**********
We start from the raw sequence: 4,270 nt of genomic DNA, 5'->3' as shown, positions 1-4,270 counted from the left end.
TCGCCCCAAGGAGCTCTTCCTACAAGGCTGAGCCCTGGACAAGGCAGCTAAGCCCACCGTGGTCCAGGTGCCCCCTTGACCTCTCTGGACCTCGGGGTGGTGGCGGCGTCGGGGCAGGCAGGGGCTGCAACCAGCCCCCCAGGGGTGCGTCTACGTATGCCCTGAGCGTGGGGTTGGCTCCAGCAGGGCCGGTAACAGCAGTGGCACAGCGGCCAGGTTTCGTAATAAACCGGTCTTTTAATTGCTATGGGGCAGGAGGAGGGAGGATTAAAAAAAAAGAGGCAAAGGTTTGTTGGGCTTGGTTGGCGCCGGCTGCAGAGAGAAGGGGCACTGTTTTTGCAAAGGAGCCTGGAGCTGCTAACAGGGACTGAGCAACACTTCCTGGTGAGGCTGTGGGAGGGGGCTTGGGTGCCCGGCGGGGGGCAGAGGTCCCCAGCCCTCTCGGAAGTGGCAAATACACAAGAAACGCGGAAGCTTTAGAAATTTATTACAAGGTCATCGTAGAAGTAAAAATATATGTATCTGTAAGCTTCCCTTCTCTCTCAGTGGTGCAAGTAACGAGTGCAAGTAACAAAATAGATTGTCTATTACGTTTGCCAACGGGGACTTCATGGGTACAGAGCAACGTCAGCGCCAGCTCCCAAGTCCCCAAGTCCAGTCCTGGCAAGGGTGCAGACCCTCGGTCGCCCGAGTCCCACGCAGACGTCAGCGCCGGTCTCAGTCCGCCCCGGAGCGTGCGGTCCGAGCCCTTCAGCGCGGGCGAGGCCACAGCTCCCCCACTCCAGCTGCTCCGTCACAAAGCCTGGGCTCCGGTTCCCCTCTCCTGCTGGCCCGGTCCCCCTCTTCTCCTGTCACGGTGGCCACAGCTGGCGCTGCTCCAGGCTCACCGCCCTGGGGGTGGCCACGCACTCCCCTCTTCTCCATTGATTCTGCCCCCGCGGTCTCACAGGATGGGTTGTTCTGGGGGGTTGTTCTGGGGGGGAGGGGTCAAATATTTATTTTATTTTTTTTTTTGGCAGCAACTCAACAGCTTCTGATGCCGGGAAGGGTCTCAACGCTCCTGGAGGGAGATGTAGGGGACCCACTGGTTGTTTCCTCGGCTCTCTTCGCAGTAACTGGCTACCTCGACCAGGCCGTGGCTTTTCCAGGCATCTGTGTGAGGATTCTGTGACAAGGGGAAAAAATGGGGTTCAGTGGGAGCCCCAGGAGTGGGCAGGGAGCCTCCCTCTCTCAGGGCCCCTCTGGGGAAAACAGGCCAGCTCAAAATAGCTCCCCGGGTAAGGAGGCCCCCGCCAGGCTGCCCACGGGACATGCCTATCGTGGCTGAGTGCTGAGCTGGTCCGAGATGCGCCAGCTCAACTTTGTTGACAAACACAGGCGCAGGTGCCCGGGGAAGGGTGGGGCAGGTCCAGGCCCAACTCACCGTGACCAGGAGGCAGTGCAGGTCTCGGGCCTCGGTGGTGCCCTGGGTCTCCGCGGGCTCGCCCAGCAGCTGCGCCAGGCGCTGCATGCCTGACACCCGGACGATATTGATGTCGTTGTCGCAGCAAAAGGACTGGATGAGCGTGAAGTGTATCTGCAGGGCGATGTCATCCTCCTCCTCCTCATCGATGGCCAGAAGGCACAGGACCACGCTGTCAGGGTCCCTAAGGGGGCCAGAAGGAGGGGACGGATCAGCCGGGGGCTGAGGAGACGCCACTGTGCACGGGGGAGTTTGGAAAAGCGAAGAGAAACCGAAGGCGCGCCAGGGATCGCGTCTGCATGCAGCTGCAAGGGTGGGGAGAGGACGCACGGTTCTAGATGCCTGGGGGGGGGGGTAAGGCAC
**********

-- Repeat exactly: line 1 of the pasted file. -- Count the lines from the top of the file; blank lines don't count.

We start from the raw sequence: 4,270 nt of genomic DNA, 5'->3' as shown, positions 1-4,270 counted from the left end.